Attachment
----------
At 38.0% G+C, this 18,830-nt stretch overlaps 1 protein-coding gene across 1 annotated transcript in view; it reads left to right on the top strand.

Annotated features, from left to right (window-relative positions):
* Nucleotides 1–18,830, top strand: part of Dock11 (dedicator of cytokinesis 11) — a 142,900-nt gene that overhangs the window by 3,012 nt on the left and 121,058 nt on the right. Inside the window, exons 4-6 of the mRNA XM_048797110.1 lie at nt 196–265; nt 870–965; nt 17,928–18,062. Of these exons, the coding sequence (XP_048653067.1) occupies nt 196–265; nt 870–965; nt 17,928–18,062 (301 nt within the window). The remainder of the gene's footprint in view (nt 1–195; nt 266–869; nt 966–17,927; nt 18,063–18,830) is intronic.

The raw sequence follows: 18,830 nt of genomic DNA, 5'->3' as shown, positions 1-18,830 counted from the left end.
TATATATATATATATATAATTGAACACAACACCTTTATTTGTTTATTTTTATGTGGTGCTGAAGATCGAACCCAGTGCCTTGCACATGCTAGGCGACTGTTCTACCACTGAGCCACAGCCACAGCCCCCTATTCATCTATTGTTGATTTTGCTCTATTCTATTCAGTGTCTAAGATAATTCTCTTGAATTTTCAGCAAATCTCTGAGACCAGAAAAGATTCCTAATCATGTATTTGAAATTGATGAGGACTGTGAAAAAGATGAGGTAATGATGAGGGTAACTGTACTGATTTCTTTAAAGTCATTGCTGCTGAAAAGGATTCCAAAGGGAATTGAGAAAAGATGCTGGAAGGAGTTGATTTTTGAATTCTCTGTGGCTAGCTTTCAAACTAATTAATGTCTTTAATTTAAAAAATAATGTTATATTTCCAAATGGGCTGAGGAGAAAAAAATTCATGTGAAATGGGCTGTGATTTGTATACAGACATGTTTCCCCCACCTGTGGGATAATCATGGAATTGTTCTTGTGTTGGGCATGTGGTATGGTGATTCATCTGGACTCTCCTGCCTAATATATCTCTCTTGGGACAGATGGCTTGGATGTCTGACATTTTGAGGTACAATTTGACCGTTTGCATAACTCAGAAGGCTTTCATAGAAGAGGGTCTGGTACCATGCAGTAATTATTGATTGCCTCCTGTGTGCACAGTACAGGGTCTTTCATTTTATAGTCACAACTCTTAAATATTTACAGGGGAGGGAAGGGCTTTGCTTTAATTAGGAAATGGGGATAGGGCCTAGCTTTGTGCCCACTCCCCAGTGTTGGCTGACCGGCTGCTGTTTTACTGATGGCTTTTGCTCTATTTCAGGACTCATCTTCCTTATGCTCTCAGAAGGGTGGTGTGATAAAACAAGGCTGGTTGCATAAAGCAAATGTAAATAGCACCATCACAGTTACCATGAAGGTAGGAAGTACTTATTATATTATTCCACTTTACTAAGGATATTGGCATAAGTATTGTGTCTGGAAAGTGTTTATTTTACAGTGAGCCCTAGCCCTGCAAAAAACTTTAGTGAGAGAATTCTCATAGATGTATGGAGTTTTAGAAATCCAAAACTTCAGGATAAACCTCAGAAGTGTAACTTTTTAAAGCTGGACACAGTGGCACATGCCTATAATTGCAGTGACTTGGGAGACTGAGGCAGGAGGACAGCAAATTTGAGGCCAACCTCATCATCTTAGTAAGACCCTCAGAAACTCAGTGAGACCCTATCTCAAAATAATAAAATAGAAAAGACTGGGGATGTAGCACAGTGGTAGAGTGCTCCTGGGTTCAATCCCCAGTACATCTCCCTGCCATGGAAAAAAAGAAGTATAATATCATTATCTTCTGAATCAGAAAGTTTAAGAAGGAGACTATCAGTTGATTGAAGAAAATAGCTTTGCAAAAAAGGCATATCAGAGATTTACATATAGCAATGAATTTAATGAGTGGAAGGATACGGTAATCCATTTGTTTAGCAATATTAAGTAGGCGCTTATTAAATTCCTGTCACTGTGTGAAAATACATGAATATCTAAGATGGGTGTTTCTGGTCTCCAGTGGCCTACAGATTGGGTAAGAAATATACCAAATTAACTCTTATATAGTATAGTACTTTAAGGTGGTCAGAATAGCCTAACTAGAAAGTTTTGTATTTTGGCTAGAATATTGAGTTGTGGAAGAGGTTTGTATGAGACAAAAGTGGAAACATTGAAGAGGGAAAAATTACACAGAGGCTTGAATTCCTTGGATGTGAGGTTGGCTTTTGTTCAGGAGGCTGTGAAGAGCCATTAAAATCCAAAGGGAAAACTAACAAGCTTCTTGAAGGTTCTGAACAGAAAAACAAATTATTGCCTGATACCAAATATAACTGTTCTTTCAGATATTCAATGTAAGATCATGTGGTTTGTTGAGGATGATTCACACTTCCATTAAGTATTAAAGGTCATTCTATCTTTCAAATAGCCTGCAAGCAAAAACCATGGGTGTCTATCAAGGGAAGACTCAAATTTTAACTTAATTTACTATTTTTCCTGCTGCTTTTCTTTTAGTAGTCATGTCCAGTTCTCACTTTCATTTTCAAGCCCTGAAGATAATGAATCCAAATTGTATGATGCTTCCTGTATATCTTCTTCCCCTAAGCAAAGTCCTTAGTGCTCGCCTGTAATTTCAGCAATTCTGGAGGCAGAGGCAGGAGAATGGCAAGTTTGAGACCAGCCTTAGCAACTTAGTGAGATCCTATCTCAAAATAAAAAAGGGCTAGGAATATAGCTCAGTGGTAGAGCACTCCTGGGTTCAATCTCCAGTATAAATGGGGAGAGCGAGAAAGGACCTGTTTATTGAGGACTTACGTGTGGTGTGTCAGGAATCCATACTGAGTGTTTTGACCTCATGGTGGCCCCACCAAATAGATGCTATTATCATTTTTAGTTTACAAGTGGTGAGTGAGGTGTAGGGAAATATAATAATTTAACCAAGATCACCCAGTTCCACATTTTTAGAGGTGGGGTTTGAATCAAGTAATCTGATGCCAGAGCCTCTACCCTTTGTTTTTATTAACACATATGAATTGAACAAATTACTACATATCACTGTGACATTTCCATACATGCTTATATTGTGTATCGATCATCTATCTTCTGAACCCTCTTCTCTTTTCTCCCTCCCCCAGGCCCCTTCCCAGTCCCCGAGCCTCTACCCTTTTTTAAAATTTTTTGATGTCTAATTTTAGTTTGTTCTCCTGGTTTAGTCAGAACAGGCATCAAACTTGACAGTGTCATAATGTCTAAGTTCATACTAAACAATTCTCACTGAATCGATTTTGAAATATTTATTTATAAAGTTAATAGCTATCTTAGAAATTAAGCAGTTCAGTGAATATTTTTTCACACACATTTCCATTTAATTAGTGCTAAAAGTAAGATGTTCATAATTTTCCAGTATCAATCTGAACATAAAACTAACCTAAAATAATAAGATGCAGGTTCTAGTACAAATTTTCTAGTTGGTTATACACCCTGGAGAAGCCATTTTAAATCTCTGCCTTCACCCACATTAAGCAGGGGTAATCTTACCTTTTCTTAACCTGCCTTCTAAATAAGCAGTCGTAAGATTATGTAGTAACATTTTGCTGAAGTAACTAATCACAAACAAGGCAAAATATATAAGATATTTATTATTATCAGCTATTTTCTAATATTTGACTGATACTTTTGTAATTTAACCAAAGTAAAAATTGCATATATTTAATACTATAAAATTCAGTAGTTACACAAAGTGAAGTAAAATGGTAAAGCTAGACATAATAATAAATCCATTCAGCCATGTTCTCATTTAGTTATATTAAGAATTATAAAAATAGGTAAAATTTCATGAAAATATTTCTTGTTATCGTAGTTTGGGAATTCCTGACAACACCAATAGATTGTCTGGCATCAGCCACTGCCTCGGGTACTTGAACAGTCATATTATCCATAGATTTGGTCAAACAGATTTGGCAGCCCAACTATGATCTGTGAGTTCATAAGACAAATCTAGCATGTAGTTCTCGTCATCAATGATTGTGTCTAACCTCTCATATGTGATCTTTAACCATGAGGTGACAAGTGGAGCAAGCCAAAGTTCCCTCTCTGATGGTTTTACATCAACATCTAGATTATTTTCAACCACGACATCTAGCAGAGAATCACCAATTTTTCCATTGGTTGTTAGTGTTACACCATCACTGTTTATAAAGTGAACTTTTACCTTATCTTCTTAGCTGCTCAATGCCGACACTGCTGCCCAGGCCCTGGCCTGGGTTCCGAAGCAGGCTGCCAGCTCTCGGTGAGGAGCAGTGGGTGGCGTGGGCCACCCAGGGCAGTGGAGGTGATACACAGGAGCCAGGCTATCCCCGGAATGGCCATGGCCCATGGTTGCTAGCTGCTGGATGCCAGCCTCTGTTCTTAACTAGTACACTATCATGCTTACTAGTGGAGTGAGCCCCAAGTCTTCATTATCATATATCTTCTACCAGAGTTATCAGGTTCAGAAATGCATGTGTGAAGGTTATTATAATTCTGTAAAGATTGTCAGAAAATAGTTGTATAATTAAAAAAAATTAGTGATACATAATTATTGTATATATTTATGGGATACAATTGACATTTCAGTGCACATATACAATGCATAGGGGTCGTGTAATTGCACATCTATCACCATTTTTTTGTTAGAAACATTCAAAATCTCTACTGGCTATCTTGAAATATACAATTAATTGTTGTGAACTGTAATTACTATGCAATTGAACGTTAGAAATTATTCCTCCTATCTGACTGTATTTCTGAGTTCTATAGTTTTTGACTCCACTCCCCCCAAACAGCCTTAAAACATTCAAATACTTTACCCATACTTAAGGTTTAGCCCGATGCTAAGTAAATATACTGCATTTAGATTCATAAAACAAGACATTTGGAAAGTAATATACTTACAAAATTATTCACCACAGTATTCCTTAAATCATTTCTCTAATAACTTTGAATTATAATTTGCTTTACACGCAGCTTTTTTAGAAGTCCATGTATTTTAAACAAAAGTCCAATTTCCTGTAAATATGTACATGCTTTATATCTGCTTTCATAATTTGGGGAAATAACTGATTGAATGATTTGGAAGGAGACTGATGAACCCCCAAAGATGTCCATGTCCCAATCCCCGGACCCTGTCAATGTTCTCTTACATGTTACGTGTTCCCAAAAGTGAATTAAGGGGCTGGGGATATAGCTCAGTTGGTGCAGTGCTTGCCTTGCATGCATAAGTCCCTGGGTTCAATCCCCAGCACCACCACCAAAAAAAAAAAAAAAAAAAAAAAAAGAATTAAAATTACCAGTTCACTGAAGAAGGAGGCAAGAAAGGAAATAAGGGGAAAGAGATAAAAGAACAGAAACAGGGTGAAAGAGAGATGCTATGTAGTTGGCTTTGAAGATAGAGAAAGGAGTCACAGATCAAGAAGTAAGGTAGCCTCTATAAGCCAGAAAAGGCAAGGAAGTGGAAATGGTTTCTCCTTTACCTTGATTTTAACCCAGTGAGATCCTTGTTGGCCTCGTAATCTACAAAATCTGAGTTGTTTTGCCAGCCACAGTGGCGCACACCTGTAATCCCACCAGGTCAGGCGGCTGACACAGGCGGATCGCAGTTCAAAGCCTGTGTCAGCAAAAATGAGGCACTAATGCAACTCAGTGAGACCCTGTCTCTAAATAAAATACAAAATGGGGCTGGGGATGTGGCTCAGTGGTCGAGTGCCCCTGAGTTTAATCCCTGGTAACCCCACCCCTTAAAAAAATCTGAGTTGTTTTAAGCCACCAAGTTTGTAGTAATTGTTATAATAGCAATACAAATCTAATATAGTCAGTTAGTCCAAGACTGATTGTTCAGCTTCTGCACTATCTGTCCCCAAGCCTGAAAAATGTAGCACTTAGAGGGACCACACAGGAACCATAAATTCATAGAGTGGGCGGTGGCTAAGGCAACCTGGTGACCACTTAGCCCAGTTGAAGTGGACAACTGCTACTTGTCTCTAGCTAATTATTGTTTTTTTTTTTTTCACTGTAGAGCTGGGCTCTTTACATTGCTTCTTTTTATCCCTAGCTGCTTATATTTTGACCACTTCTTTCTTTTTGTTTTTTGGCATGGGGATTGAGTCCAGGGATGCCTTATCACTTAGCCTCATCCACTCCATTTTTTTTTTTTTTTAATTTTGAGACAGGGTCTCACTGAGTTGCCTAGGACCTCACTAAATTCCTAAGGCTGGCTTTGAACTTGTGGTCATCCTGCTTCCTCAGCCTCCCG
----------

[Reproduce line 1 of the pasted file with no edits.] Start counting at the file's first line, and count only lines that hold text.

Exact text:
At 38.0% G+C, this 18,830-nt stretch overlaps 1 protein-coding gene across 1 annotated transcript in view; it reads left to right on the top strand.